by Judith M. Dinsmore
On the weekend of February 1–2, Covenant OPC in St. Augustine, Florida, hosted Building Bridges Instead of Barriers: Reforming Race Relationships in the Church. Tarence Dickerson, an elder at Covenant, was the impetus behind the conference. “I was hoping and praying for a more common voice to weigh in on this conversation,” he said.
Instead of there being a common voice, Dickerson observed that conversations about race relations, including in the Reformed community, “are not actually handled very well” and tend to be divisive, not unifying. Read more
by Eric B. Watkins
What color is God? This is a strange question, but one that many have wrestled with through history, especially as it relates to the subject of social justice and the church (an issue that is becoming increasingly important—particularly among millennials).
Having recently finished preaching through the entire book of Exodus, it is striking to me that for all that the Israelites and Moses saw, they never saw God’s face. If there were ever a time when God might have given his people an artistic depiction of himself, this would have been the time. A painting of God might have looked lovely in the tabernacle. However, God never gave Moses any instructions for depicting God in any particular way; in fact, God strictly forbade it. As John Calvin would later say, our hearts are idol factories, and the Israelites would surely have worshiped the image of God rather than God himself—if God had given them such an image. Read more
by Mark Robinson
I’m happy this conference is happening. Yet, I hate talking about race. It has become so polarizing! We talk about it today the way that C. S. Lewis, in his day, said that Christians talked about demons: either with a disbelief in their existence or with an excessive and unhealthy preoccupation with them.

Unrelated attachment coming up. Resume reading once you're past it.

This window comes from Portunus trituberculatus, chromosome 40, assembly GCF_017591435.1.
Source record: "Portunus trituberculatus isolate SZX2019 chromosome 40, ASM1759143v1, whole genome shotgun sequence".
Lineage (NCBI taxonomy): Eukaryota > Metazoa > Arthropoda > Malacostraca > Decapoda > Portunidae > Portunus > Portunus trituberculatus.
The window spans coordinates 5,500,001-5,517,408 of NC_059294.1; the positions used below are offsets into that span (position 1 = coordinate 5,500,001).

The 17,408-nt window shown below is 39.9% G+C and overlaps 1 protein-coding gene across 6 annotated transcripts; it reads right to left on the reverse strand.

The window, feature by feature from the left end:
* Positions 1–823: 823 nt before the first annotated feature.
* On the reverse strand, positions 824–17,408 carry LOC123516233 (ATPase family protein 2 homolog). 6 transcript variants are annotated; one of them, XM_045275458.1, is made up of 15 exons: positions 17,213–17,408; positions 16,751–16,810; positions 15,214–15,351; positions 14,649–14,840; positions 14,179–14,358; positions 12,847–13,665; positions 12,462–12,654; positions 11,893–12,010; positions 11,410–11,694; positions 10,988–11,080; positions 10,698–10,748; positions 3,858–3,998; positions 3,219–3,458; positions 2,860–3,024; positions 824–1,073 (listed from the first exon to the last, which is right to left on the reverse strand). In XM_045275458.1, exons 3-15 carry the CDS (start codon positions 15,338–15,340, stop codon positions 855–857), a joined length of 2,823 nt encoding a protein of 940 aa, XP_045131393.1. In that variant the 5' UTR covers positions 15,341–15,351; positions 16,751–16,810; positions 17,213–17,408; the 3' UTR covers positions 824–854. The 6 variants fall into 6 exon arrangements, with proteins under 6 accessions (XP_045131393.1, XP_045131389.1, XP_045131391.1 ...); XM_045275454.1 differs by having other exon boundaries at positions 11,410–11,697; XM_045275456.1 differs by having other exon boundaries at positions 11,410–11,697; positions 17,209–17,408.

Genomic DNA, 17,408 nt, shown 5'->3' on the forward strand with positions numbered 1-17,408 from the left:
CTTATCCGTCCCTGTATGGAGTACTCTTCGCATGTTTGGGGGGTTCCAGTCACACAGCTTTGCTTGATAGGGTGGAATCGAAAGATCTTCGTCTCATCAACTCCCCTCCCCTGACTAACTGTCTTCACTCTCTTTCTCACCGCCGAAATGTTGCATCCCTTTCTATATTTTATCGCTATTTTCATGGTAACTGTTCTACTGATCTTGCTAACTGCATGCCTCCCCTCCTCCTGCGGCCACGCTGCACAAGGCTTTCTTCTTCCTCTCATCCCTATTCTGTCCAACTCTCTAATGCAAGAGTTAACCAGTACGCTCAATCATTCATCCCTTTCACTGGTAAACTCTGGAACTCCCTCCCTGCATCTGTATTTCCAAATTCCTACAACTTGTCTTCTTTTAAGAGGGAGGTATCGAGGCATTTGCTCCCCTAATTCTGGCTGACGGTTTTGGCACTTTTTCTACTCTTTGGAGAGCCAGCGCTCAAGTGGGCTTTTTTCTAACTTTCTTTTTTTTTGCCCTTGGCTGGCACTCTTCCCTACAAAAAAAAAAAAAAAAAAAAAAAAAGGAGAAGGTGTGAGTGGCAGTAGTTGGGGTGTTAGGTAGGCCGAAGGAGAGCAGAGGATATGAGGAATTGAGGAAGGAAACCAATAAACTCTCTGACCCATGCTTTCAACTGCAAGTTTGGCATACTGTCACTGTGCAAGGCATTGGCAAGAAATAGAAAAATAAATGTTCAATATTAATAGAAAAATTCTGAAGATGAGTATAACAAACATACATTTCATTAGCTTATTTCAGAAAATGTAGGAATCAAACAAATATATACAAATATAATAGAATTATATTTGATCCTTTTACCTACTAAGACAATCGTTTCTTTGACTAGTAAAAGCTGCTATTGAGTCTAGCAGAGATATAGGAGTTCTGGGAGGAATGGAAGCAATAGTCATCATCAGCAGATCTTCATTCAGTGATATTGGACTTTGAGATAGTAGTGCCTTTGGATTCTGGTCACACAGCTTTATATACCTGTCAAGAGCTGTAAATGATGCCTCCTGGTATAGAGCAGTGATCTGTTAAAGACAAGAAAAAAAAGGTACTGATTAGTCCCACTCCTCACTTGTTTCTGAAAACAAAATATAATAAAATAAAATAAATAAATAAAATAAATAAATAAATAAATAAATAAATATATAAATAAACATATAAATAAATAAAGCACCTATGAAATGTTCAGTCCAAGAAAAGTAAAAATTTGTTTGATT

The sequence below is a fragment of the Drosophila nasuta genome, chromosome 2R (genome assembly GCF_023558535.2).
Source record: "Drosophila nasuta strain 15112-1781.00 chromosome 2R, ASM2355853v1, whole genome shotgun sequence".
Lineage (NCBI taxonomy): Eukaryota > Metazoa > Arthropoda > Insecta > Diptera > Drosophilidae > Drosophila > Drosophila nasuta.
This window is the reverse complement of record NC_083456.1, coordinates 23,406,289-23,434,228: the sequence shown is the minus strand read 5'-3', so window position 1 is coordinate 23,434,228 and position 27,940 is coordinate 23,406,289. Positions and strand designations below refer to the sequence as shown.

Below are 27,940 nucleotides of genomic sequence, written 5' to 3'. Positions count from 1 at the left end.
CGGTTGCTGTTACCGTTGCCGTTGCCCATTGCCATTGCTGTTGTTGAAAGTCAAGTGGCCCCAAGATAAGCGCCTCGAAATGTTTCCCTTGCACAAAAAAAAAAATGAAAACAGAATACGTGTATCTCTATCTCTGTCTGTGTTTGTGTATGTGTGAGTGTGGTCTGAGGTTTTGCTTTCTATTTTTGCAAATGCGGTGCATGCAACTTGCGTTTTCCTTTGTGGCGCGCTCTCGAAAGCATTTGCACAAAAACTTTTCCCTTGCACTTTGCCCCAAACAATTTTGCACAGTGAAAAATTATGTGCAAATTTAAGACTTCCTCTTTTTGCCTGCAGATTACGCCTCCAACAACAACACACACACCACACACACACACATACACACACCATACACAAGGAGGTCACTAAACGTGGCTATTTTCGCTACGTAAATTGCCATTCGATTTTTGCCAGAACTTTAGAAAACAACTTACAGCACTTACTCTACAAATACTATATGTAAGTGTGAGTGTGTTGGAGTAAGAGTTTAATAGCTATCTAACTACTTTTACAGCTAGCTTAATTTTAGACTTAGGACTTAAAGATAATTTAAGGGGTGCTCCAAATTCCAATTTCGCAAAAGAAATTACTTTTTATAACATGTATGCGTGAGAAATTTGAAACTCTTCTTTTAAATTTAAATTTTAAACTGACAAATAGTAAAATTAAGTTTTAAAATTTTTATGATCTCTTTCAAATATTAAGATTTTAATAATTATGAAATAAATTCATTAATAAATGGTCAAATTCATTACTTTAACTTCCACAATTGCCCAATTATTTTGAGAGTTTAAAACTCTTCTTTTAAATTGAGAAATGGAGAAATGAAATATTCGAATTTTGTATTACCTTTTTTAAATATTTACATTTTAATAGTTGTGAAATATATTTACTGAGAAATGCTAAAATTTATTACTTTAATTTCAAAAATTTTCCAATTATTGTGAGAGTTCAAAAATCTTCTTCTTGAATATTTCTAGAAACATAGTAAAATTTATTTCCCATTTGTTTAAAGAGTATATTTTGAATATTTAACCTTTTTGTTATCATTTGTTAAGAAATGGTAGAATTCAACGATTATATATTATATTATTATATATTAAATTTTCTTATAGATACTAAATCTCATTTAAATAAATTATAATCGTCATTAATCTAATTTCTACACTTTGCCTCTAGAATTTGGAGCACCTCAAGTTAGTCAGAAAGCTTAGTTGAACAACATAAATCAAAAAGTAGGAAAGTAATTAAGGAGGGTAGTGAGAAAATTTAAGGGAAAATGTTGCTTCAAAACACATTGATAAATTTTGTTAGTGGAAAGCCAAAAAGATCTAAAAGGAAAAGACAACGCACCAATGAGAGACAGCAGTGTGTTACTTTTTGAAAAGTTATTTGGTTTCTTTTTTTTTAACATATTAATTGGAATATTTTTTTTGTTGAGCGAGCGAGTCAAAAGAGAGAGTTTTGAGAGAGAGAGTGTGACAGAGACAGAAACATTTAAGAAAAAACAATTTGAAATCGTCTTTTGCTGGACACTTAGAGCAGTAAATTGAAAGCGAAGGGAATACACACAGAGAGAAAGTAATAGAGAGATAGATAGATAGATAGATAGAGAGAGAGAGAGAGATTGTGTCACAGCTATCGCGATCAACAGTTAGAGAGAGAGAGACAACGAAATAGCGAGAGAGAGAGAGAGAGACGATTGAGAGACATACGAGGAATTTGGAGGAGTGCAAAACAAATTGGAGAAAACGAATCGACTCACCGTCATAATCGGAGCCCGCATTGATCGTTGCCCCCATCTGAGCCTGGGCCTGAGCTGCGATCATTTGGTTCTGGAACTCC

Given the current climate in the evangelical church, one may easily succumb to a kind of racial reconciliation fatigue. And yet, I talk about race because it is directly tied to redemptive history—to God’s plan in Christ to procure his elect from every nation and make one new man out of the many, to gather together one multiethnic family out of every nation, tribe, people, and tongue. So, here are four theses on reforming race relationships in the church. Read more
by Alicia Williams
Having entered the Reformed world only seven years ago, after following Christ for over twenty years, I am deeply grateful for the proper doctrine and sound, consistent, biblical teaching that is now in my life.
I came out of a traditional Black Baptist church in a rural area of central Virginia. It was not possible to be uninvolved in our church because every person was expected to be doing something in and for the church. My family was at early morning service, Sunday school, and morning service every Sunday. I was a member of the choir, an usher, and a Sunday school teacher for the younger children, as well as helping with Vacation Bible School and with the kitchen committee when our church served dinners before evening services. Our church belonged to a very active local Baptist association, and we visited and served in these other churches throughout the year as well. Read more
by Terry L. Johnson
The immediate roots of Reformed worship clearly are anchored in Europe, even Northern Europe. Does this mean that Reformed worship is “Eurocentric” in some kind of limiting way?
Some critics argue that Reformed worship is what it is because of culturally relative distinctions that can be discarded in favor of other culturally relative distinctions of non-European cultures. They seem to have in mind a more emotionally expressive preaching and praying, a more physically and vocally active participation, and a more musically dominated approach. They tend to describe Reformed worship as overly intellectual, word-dominant, and rationalistic. These characteristics are attributed to the culture of Europe rather than to biblical or theological conviction. Read more